Posted on Tuesday 12th February 2019
It is no secret that Cyber Security is one of the top concerns of the Western World right now. Major attacks have hit the US Federal Government and, closer to home, the likes of Talk Talk and HSBC have suffered significant reputational damage and financial loss.
National security experts rank major cyber-attacks as likely and as potentially devastating as a terrorist attack. This isn’t at all surprising when you consider that, as individuals we are subjected to dozens of cyber-attacks every day in the form of phishing scams. Unless of course you do have a wealthy, long lost uncle in a far flung corner of the world, then good for you.
Businesses, however, are the subject of growing numbers of increasingly varied attacks. In addition to the phishing attacks we’re used to seeing in the junk folders of our Gmail and outlook.com accounts; they also have to contend with password attacks, denial of service attacks and a raft of others including the widely publicised ransomware attacks.
Whilst ransomware is not new, it has been reinvented and is causing misery to individuals and businesses all over the world. However, not content with holding your data hostage, the malicious minds behind the software have made improvements so the software will now delete chunks of your data every 10 minutes until the ransom is paid. This change has turned a rational decision made over time, in consultation with directors and heads of function, into one of emotion: a decision driven by fear. So once again the world is on the back foot.
The number of organisations reporting attacks is increasing and in some cases those attacks are costing millions, but the battle of global cyber security is far from a lost cause.
In response to the growing cyber-threat, central government has rolled out Cyber Essentials and represents a key deliverable of the UK’s National Cyber Security Programme. So it’s quite a big deal. Its objective is to provide organisations within the UK a cyber security standard.
Cyber Essentials delivers the basic controls that all organisations should implement to mitigate the risk from common Internet-based threats. It allows them to demonstrate to customers, investors, insurers and others that they have taken the essential precautions to secure against the majority of cyber-attacks.
However, Cyber Essentials isn’t a magic wand or an impenetrable virtual wall around your company network. If a hacker wants to breach your system they will keep trying until they succeed, get caught, or it becomes too time consuming and costly to continue. Cyber Essentials is about making that effort unsustainable for the hacker.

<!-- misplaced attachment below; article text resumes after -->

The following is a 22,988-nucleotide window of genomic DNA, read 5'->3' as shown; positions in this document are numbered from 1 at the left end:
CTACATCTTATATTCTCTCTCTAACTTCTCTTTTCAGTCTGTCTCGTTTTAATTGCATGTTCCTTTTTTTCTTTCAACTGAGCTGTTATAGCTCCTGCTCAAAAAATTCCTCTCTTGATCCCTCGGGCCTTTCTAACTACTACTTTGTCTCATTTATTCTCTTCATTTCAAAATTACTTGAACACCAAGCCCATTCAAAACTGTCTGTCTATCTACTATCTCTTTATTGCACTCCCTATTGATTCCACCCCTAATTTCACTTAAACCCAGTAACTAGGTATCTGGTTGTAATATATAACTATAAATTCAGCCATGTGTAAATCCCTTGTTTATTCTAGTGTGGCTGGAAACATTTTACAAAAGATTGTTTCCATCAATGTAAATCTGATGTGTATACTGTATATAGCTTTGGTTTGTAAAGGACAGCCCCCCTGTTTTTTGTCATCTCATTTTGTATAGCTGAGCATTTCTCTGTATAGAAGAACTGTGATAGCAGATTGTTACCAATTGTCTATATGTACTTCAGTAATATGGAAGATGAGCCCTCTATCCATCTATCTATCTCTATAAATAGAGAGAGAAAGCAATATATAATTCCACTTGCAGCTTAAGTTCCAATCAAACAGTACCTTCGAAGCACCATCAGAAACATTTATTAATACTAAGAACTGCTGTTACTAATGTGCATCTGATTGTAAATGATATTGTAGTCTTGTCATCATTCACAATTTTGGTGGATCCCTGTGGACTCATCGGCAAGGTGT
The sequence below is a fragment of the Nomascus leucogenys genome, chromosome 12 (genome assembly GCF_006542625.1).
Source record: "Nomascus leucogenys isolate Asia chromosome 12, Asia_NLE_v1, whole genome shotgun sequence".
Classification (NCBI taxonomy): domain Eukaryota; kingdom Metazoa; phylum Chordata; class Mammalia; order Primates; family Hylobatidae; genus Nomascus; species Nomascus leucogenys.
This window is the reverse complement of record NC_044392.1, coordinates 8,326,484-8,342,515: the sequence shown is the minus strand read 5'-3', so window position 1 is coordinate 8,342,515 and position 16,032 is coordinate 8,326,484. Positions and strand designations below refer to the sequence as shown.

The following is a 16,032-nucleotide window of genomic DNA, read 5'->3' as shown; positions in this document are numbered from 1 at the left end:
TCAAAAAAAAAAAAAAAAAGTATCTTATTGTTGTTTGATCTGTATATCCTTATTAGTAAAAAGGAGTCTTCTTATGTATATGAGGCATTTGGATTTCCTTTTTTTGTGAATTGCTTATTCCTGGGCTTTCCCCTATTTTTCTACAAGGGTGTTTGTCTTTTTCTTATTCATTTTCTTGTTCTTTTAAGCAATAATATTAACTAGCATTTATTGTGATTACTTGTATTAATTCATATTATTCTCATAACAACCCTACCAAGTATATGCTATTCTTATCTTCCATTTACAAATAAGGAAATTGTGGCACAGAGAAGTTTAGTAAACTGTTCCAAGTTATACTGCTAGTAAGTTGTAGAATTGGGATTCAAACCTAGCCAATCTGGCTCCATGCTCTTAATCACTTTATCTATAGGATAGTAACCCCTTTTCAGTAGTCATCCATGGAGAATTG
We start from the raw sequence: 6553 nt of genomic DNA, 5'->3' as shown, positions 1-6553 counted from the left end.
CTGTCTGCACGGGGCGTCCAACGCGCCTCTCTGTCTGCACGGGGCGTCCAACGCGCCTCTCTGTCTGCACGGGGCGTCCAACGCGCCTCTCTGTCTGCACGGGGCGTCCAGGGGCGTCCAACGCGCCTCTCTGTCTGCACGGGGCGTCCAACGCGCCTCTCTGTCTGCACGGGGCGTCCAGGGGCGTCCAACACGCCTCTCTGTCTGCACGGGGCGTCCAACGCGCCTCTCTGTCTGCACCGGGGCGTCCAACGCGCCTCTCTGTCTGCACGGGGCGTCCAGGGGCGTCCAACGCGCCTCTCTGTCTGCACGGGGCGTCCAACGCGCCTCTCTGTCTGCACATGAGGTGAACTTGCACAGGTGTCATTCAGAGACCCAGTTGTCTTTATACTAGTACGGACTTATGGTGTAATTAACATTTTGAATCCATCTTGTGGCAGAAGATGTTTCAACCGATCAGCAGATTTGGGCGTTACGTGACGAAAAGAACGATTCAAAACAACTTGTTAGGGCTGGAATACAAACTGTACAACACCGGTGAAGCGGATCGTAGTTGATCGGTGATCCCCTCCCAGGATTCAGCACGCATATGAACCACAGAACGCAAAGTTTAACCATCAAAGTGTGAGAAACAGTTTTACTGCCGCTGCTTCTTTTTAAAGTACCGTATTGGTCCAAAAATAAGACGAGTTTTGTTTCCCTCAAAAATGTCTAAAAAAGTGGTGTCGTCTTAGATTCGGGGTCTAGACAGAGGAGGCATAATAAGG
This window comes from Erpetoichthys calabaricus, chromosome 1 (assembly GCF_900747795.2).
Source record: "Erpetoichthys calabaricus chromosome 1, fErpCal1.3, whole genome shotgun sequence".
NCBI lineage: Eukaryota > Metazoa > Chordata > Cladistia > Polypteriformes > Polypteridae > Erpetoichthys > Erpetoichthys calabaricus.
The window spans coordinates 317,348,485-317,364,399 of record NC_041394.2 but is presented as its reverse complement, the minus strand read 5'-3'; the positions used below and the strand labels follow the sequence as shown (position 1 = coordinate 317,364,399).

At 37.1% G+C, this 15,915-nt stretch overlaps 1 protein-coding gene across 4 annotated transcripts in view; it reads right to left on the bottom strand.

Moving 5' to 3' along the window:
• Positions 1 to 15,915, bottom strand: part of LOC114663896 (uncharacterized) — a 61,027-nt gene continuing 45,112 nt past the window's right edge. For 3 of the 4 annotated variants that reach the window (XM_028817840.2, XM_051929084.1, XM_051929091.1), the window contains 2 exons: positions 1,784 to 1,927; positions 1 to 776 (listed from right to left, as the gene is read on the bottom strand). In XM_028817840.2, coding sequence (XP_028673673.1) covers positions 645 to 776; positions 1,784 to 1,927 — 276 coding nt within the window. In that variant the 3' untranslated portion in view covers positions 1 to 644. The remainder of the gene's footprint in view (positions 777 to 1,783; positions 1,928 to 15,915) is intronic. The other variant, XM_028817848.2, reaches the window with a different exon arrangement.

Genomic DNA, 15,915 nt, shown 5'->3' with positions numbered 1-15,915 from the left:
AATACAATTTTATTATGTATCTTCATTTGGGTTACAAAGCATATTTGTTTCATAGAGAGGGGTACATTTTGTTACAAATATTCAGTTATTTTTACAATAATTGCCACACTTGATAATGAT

The scheme is backed by some of the biggest organisations in the world including defence giants, BAE Systems and Lockheed Martin. It will also be taken into account by insurers as they recognise it as a mature and sensible approach to cyber security and evidence strongly supports the reduction of risk.
Cyber Essentials will also allow you to apply for government contracts. Or, more to the point, you won’t be allowed to apply for Government contracts – and most likely third part contracts – without it. You can also expect this clause to become increasingly common in finance and other data heavy sectors.
Make no mistake; cyber security is a business-critical priority and Cyber Essentials is the first step to that end with over 1,200 organisations already adopting the scheme.
Doctor Christopher Richardson, head of the Bournemouth University Cyber Security Unit commented: We’re playing a key part in bringing cyber security professionals and businesses across the UK together. We’re proud to be part of Bournemouth Cyber Security Cluster, a network of businesses committed to improving cyber security in the local area.
It is also important to understand the current situation whilst thinking of the long-term goals and scenarios. New and more structured policies are being implemented across Europe to help with the assurance and security of Data and the Digital footprint within the European Union, with strong penalties for those not meeting the criteria.
Alan Essam, Lead Information Assurance Consultant commented:
“Whilst many large organisation have taken steps to reduce their Cyber risk and exposure by implementing internationally recognised standards e.g. ISO27001 many smaller companies have consider this too complex to justify. Research shows that a significant proportion of the phishing and ransomware attacks, carried out by criminal organisation for financial gain, are based on well-known exploits that can be mitigated by basic controls, education and awareness. Cyber Essentials sets out to ensure that all organisations have taken basics steps to reduce these risks, educate staff and develop recovery procedures.
In addition to the risks of Cyber-attacks, organisations will also have to comply with new data protection laws, due to become law over the next two years. Any organisation that creates, stores, records and/or processes personal information needs to understand the new requirements and liabilities under the EU General Data Protection Regulation. This will replace current UK legislation and places greater emphasis on the security, management, sharing, reporting and destruction of any personal information.
Cloud services is another area causing some concerns, especially regarding data sovereignty and the rights and responsibilities of data owners and processors.